“Never apologise for your process”.
It’s not all bad though. These months are also a jubilant time. There’s birthdays and parties and candles and presents. This pressure cooker of a bi-month contains so many smiles. These are the months where I feel closest to my own emotions, rather than just trying to fathom them out like a disjointed 6000 piece puzzle that’s missing a section or two. June and July are a slipstream, and I think – truly – the problem I have with them is that I fear losing control over them. Yes, I feel most in touch with my own head and, perhaps it’s that feeling of being near my own internal chaos that makes me question everything. Today, I felt like the world is too noisy and the light is too bright. I feel like an over-stimulated child, stuck in a brightly coloured toy store, and unable to find the door. So, today, when my kid climbed into my arms and fell asleep, I did not want to move. Not for a moment did I want a noise, another person or even a draft of wind near us. I just wanted to hold on to that moment and not let it go until I was ready.
But, because life is an ocean that never sleeps, she awoke and kissed me. Her notsolittleanymore head curled into my shoulder, she whispered: “best nap, mom. Best nap” and off she went.
And, somewhere, deep within me, I realised, that moment was enough.
It’s been nine years. The idea that it’s now just a skip and a little hop of a year to a full decade since I last heard your voice or held your hand, scares me. The marking of this time…the marking is a mixture of cruelty and healing. The marking is a reminder, and a yardstick that helps me take the next step.
That void of time seems to have moved so quickly and yet, I feel it like an ocean between continents. You are not here, and you have not been here for more of my adulthood than you were. Technically, you were with me for seven years of it, but you have been gone for nine years of it.
The time of you being gone is marked, indelibly, into each day, as I look at your first grandchild. Her growth is an indication of the time you have been gone, and she’s now growing into a young woman. She is no longer a little girl, and – just like she – my missing of you takes on new shapes, grows longer and becomes a life. I mark the years of you being gone, by the notches in her growth chart. The one she now supersedes. There is no growth chart big enough now, as she grows beyond the years marked on it. I wish you were here to see that.
As I screech towards the middle of my thirties, my auditory memories of your voice fade, and I hear that voice only in my own now, or in those of the people of our family. It is in the calm and measured planning, the carefully crafted words and the tinkering of 2am thoughts…that’s where you are.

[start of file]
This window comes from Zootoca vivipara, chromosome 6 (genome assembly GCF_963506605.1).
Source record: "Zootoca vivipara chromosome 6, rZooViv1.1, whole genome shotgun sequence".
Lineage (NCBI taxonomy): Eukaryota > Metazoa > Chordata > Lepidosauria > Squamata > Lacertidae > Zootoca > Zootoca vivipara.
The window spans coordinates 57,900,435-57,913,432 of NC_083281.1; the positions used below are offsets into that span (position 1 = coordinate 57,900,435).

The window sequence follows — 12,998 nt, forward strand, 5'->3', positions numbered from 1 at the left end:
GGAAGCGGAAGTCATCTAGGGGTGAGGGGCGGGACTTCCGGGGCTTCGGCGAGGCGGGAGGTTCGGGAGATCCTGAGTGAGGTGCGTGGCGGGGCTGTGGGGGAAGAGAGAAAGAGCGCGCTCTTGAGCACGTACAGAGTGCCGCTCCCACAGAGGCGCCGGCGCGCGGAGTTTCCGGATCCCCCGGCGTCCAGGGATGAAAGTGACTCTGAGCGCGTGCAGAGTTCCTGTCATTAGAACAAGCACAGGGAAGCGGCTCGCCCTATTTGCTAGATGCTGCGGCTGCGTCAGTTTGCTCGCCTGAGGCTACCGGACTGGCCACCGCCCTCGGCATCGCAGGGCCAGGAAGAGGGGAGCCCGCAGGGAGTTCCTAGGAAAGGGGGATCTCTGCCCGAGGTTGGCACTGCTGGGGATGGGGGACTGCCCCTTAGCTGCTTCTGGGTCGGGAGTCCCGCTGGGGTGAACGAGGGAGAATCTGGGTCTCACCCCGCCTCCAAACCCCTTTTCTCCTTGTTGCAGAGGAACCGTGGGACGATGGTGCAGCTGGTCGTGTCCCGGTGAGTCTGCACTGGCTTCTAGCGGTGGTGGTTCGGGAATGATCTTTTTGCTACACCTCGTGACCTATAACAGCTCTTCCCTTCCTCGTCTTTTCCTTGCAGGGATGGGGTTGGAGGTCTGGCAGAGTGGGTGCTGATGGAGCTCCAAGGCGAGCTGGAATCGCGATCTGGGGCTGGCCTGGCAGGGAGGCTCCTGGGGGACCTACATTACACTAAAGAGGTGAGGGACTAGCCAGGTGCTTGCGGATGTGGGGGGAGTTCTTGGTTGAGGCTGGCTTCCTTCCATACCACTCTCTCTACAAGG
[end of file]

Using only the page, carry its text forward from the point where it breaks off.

In the time that you have been gone, my work has brought you closer to me. Sometimes your name even comes up when I’m in the middle of something…and like a spark in the silence of midnight, you’re there.
A few weeks ago, I had a health scare. The kind that kicked my bum, and had me lying on a bed in a medical examination room, staring into their light. As I lay there, waiting for some specialist I did not know, to come in and tell me my future, my brow furrowed and…I remembered your words “I’ve let the team down, duckie”.
You didn’t let the team down, Dadadadad. If anything, you taught the team the way forward. You never were letting any of us down, and I don’t feel you ever did.
But, if that appointment had not gone the way it had, at that time, I fear it would’ve been me who would let the team down. That scared me into a blinding realisation, and it wasn’t just the light shining in my eyes.
When this man-I-did-not-know, told me that I was fine, I uttered the words we as a family used to mutter. Mom, as she washed the dishes, you as you would on the phone, and my siblings and I, as we’d feel relieved over something. It is, as I lay there, the moment where I think I saw you, stomping your foot and clapping in relief.
I realise it’s just a reprieve. Losing your parents when you’re younger than most, ingrains into your days the fact that we are all mortal…we are all never safe from the other side. We’re just all moving towards it different ways – the end result is always the same. What is left behind, becomes our legacy.
And that legacy? Well the legacy you left, the one you created with The UM, has children in it. There are words in it. There are parties and dinners and love and stories. There’s history created and memories that become facts of our life stories. There’s legacy and there’s love.
I miss the warmth of you beside me, and the easy banter of a Sunday morning laugh over breakfast. I miss your teas and your spontaneous giggle. I miss the gentle reassurance of you, and the compelling motivation behind your “get on with it”. I miss your calming “cool your jets”. I miss your speeches and your absolute inability to not go off on a tangent. I miss you grabbing my hand and squeezing it. I miss the smell of you, and the knowing I can call you. I miss calling you, even though it’d mean yelling half of the time. Haha. I miss calling you so damn much.
Just as you have been gone from my life for nine years, you are still in it. But your voice is in mine, not outside of it anymore. So, really, maybe I should just call myself. That’s what you’d tell me to do, anyway.
Perhaps you already did, that day you said:
“I can promise you the excitement or the attraction isn’t ‘out there’, it’s in you”.
FJD – 27/07/1933 – 12/07/2005